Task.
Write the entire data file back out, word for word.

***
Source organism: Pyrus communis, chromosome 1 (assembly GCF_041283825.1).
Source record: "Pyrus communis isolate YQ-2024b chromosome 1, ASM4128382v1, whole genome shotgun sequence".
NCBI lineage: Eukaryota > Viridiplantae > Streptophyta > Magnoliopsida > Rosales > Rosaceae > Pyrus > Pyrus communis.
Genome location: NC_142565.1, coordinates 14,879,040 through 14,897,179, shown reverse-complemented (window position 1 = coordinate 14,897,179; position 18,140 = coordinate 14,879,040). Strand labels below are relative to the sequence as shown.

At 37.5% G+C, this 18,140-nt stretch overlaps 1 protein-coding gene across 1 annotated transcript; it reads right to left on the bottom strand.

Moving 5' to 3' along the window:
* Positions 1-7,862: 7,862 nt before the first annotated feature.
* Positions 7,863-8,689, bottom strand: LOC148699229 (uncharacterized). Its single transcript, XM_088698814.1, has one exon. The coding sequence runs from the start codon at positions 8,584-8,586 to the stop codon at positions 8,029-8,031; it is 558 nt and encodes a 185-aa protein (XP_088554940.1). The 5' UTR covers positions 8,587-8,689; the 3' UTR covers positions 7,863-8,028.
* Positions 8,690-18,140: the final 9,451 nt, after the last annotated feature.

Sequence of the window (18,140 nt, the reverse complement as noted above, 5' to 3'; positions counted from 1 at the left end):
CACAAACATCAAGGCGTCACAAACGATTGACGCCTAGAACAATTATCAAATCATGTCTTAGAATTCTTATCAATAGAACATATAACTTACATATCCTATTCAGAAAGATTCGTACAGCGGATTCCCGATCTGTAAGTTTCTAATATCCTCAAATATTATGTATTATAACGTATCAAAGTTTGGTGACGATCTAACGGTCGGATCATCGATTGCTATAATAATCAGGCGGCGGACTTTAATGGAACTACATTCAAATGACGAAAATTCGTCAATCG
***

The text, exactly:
Source organism: Pyrus communis, chromosome 1 (assembly GCF_041283825.1).
Source record: "Pyrus communis isolate YQ-2024b chromosome 1, ASM4128382v1, whole genome shotgun sequence".
NCBI lineage: Eukaryota > Viridiplantae > Streptophyta > Magnoliopsida > Rosales > Rosaceae > Pyrus > Pyrus communis.
Genome location: NC_142565.1, coordinates 14,879,040 through 14,897,179, shown reverse-complemented (window position 1 = coordinate 14,897,179; position 18,140 = coordinate 14,879,040). Strand labels below are relative to the sequence as shown.

At 37.5% G+C, this 18,140-nt stretch overlaps 1 protein-coding gene across 1 annotated transcript; it reads right to left on the bottom strand.

Moving 5' to 3' along the window:
* Positions 1-7,862: 7,862 nt before the first annotated feature.
* Positions 7,863-8,689, bottom strand: LOC148699229 (uncharacterized). Its single transcript, XM_088698814.1, has one exon. The coding sequence runs from the start codon at positions 8,584-8,586 to the stop codon at positions 8,029-8,031; it is 558 nt and encodes a 185-aa protein (XP_088554940.1). The 5' UTR covers positions 8,587-8,689; the 3' UTR covers positions 7,863-8,028.
* Positions 8,690-18,140: the final 9,451 nt, after the last annotated feature.

Sequence of the window (18,140 nt, the reverse complement as noted above, 5' to 3'; positions counted from 1 at the left end):
CACAAACATCAAGGCGTCACAAACGATTGACGCCTAGAACAATTATCAAATCATGTCTTAGAATTCTTATCAATAGAACATATAACTTACATATCCTATTCAGAAAGATTCGTACAGCGGATTCCCGATCTGTAAGTTTCTAATATCCTCAAATATTATGTATTATAACGTATCAAAGTTTGGTGACGATCTAACGGTCGGATCATCGATTGCTATAATAATCAGGCGGCGGACTTTAATGGAACTACATTCAAATGACGAAAATTCGTCAATCG